Social unrest, political turmoil, frequent power outages and other economic headwinds have all combined to bring South African consumer sentiment to a 14,5-year low. Results from the 2Q2015 FNB/BER Consumer Confidence Survey show that consumer sentiment booked its largest drop since 2008 to reach a level of -15 in the second quarter.

Consumer confidence had already declined from zero to -4 index points during the first quarter of 2015.

The latest index number is not only far lower than the lowest reading recorded during the 2008/09 financial crisis and recession (-6), but it is also only the second time since South Africa’s first democratic election in 1994 that the CCI has dropped below -12 index points.

The CCI has ranged between +23 and -17 index points since 1994. This latest reading of -15 is just two index points shy of the historic low of -17 that was recorded in the fourth quarter of 2000.

During the second quarter of 2015, the financial position and time to buy durable goods sub-indices of the CCI declined by 9 and 12 index points respectively, while the economic outlook index plummeted by 14 index points. With a reading of -24, consumers’ rating of South Africa’s economic prospects is currently at the lowest level since the 1992/93 recession (-25 index points).

Sizwe Nxedlana, chief economist of FNB, comments: “Factors such as increased load-shedding, a further depreciation in the rand exchange rate and the tax hikes and slowdown in government spending announced in the February National Budget already weighed on consumers’ rating of the outlook for the domestic economy in the first quarter of 2015. Since the end of March, a barrage of adverse developments has now further dented consumer sentiment regarding South Africa’s economic prospects. These include the explosion of xenophobic violence in Durban and Johannesburg in April, an additional 19% increase in the petrol price, higher debt servicing costs and a rising unemployment rate.”

The change in labour laws at the beginning of the year that now makes it nearly impossible to hire workers in temporary positions for more than three months may also have led to a drop in temporary employment and take-home pay since the start of the year. According to Statistics South Africa, South Africa’s unemployment rate hit a decade high of 26,4% during the first quarter.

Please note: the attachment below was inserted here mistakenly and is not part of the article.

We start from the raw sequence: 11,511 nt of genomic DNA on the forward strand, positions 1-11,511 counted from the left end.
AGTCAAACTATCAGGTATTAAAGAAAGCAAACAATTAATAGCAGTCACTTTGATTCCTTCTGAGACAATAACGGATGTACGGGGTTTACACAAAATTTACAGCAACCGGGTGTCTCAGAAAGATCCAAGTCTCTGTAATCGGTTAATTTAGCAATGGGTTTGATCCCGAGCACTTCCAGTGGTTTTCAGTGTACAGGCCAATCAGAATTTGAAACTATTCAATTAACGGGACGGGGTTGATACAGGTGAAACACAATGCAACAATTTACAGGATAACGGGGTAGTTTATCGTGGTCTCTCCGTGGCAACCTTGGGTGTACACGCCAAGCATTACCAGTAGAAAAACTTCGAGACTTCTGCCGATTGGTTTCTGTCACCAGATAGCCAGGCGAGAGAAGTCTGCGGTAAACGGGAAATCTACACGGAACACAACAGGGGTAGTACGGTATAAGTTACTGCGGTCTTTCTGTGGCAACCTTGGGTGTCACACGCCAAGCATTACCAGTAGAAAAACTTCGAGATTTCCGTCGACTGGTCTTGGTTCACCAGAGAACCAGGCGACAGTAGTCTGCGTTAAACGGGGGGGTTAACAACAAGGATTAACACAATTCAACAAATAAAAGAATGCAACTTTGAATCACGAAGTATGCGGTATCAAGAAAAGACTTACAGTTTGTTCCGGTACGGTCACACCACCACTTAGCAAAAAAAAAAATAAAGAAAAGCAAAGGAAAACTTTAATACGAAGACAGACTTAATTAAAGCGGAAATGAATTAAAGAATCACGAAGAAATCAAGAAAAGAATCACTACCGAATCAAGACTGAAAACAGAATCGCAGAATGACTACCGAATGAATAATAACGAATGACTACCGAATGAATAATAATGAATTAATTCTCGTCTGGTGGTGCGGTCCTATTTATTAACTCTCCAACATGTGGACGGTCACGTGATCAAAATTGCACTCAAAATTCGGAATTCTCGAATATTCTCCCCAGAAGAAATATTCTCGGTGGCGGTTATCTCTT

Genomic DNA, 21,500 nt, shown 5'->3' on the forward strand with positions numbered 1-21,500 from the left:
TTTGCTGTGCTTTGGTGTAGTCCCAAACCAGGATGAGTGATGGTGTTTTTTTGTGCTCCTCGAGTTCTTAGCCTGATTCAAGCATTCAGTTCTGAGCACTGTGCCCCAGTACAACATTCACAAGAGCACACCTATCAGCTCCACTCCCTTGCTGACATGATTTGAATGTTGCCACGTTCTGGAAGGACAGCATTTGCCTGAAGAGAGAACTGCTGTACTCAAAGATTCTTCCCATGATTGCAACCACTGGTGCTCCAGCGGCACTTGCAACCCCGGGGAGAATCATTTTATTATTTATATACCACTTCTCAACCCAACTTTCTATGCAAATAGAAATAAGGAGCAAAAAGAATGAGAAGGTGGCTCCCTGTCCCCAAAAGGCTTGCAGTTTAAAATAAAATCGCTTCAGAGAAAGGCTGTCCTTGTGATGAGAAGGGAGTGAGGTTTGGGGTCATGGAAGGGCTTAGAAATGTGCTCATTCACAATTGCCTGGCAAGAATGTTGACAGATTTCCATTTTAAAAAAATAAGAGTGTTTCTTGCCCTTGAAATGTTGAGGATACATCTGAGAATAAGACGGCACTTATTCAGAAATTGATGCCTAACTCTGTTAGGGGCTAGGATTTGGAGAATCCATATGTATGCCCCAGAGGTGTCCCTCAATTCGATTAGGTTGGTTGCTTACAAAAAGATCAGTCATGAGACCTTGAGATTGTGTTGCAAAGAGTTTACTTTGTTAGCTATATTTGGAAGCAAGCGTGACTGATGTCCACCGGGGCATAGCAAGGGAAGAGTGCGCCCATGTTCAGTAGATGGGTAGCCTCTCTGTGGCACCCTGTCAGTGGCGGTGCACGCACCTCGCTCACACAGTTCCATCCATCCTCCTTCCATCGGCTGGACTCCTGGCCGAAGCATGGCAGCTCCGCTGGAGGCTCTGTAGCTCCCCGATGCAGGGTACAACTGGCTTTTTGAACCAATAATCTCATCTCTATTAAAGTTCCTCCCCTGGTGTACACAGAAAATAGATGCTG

Nxedlana says: “South Africa is also currently experiencing the worst drought since 1992 – putting significant upward pressure on domestic grain prices – while electricity and fuel prices are set to rise further. As a result, the odds of interest rate hikes during the second half of 2015 have increased.”

The financial position of many salary earners, social grant beneficiaries and people depending on commission have come under pressure in the wake of sustained weak economic growth, a tightening in fiscal policy, rising fuel costs and utility bills and high debt levels. Wage growth has slowed considerably, particularly for public sector employees, credit growth to households is stagnant and many households now have to curtail their current expenditure to pay for overspending in the past.

Consumer confidence levels declined sharply across all population and household income groups in the second quarter, but the fall was particularly large for low-income households. The confidence levels of lower-middle-income households (earning between R3 000 and R7 000 per month) dropped from -2 to an all-time low of -17, while that of low-income consumers plunged from -3 to a decade low of -20 index points.

Nxedlana comments: “The R2,00 per litre increase in the petrol price since March and rising levels of unemployment in all likelihood weighed heavily on the sentiment of low- and lower-middle-income consumers.”

Although the confidence levels of high-income (-10) and higher-middle-income3 (-13) consumers remain above that of the lower income groups, even these indices dropped to decade lows during the second quarter. Alarmingly, high- and higher-middle-income households (the consumer group with the greatest spending power) are now much more concerned about their own financial prospects compared to the 2008/09 recession (when easy access to unsecured credit and strong growth in government employment and public sector wages underpinned spending by these income groups).

Following a temporary respite in the form of lower fuel prices, a deceleration in food inflation and a recovery in strike-affected incomes between the third quarter of 2014 and the first quarter of 2015, a confluence of adverse economic developments is expected to put renewed downward pressure on the spending power of households from the second half of 2015.

These include tighter fiscal policy (such as higher personal income and indirect taxes and a moderation in government spending), rapidly rising food and fuel inflation and possible interest rate hikes. The National Treasury has now also withdrawn its proposed reduction in Unemployment Insurance Fund (UIF) contributions that would have saved employers and employees an estimated R15-billion over the next fiscal year. In addition, job creation will in all likelihood come under even more strain from the slowdown in government expenditure, low business confidence levels and continued load-shedding.

Apart from a deterioration in consumers’ ability to spend (as determined by their disposable income and access to credit), the slump in consumer confidence suggests that consumers’ willingness to spend their money or utilise credit has now also declined dramatically.

“In fact, both the extent of the fall and the extraordinarily low level of consumer confidence during 2Q2015 point to a marked deceleration in the quarter on quarter growth in real household expenditure,” says Nxedlana. “Real consumer spending is unlikely to grow faster than 2% during 2015, well below the average annual growth rate of nearly 4% recorded over the last decade.”